New Year, Old Mom: The Benefits of Having a Baby Later in Life

0

Are you considered an “old mom”, too? Christalyne shares her journey of having a child after 30. 

2023 marked the first year in the U.S. that the median age for first-time moms hit the 30’s. As someone who waited until after 35 to become pregnant for the first time and just welcomed my second at nearly 40, I am part of the group raising the national mean and normalizing “geriatric” pregnancy. While many of my high school classmates now have high schoolers, I am still elbow-deep in diapers and daycare, joking about hitting retirement age before my kids finish college.

Despite the increased fatigue, having to pay closer attention to diet and health, and even the annoying extra doctors appointments and tests that OB/GYN’s insist you have after crossing into the “Advanced Maternal Age” mark, there are many benefits to being an older mom. For those that may be weighing the pro’s and con’s, here are just a few.

Less Stress, More Stability

For one, my life is so much more stable than it was in my 20’s and even early 30’s.  Many parents who chose to wait prioritized personal development and careers during this time so that when the time came to finally welcome a child into it, they had more financial stability, maturity and emotional intelligence that can act as a major benefit when parenting.  

Less Postpartum Depression

Statistically speaking, older moms are less likely to suffer from postpartum depression and anxiety, with the exception of mom’s over 40 who have twins. While baby blues are very common and associated with the extreme hormonal changes that occur directly after birth, postpartum depression has been linked to other factors.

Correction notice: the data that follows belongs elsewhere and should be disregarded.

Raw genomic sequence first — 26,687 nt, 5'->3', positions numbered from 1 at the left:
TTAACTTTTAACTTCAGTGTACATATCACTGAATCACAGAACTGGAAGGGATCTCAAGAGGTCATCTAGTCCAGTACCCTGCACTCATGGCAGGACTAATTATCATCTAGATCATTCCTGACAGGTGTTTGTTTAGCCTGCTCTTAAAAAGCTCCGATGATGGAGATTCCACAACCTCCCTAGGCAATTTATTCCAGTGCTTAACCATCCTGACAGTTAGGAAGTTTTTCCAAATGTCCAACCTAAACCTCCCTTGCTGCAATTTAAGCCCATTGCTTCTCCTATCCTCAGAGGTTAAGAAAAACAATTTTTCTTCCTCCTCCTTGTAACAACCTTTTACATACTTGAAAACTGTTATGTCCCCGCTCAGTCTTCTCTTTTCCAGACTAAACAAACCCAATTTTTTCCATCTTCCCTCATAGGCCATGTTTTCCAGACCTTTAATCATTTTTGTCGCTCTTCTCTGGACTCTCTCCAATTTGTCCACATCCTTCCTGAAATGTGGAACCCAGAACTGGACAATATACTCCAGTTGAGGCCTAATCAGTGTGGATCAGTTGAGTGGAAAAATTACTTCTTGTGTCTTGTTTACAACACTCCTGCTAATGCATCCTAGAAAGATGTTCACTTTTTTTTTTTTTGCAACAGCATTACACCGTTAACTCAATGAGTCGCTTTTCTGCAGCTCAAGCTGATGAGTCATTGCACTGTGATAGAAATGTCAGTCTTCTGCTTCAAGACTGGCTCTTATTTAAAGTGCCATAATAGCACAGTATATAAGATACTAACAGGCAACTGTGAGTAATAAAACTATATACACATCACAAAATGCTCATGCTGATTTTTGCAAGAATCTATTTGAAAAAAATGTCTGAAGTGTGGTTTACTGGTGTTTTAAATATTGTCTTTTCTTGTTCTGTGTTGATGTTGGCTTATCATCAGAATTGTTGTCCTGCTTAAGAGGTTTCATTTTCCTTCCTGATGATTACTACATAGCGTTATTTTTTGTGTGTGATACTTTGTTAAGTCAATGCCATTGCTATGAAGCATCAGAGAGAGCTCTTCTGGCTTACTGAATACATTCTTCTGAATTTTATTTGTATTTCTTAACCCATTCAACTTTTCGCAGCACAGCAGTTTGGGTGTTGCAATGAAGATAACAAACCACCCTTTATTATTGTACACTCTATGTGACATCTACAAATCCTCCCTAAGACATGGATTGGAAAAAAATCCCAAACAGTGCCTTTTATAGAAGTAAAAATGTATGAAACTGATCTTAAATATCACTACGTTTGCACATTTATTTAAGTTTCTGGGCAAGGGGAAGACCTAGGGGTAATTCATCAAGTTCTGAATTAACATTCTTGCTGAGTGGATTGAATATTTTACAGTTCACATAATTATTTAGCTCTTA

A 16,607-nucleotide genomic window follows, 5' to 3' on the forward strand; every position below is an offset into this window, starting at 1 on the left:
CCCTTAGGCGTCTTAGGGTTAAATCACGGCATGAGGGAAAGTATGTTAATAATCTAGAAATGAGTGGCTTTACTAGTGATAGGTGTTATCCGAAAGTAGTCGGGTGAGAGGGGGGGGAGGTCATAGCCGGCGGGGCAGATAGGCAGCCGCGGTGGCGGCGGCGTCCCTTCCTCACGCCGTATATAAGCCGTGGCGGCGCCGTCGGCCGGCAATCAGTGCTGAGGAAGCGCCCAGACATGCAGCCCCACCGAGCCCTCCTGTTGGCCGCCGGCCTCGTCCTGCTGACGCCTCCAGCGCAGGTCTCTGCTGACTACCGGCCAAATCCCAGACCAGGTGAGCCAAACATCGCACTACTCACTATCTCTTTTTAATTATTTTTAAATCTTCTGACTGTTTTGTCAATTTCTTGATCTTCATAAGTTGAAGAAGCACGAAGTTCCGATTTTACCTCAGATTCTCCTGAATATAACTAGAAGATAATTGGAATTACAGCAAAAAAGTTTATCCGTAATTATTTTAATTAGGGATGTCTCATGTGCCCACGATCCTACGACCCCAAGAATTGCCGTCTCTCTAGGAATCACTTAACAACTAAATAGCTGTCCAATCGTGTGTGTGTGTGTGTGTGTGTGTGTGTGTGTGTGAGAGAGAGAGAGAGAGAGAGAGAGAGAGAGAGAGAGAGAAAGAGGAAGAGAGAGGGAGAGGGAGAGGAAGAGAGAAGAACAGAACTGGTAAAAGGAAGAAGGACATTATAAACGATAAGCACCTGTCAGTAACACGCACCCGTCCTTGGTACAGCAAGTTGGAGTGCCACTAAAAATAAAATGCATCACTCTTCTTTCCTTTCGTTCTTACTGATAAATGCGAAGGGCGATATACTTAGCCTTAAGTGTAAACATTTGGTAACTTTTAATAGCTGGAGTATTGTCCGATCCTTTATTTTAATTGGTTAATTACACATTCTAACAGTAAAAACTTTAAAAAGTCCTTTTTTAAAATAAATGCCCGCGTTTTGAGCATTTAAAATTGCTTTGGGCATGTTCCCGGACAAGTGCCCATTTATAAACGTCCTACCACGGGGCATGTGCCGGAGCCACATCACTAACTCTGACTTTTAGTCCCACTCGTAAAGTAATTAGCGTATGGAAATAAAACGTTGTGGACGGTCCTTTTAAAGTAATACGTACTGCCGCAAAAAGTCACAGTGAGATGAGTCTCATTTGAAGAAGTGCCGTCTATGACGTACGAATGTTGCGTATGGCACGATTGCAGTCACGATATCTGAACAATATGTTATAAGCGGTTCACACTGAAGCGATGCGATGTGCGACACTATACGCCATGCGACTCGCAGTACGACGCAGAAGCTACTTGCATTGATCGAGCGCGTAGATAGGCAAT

Older moms are likely to have more friends who are also moms at this point in their life as well as a more stable home environment. Since PPD is linked to a lack of support and higher stress levels in general, it makes sense that having a strong support system would be helpful during this time in lowering anxiety and depression levels..

Increased Overall Health for the Children

One of the risk factors of being an older mom is the increased likelihood of birth defects and chromosomal disorders such as Downs Syndrome. The risk, though higher than younger moms, is still relatively low and those that give birth to healthy babies tend to have children with overall better health in later years overall.  

The children are less likely to experience serious illness, injury or even obesity than their peers born to younger parents.  In addition, they are more likely to be better behaved, socialized and emotionally healthy, as well as perform better in school. This is thought to be in part due to the parent’s maturity and emotional stability, as well as socioeconomic factors.

Longer Lives, Sharper Brains

You’d think that the increased fatigue that comes with having children later in life would have the opposite effect, but a study published in 2015 found that women who give birth after the age of 33 are twice as likely to live to the age of 95 or beyond than those who become mothers at a younger age. 

Even better, older moms have been found to have better cognitive abilities and memory recall post-menopause than their younger parent counterparts.  They were also better problem solvers overall, giving hope to all of us who have recently had babies and are currently feeling braindead.

LEAVE A REPLY

Please enter your comment!
Please enter your name here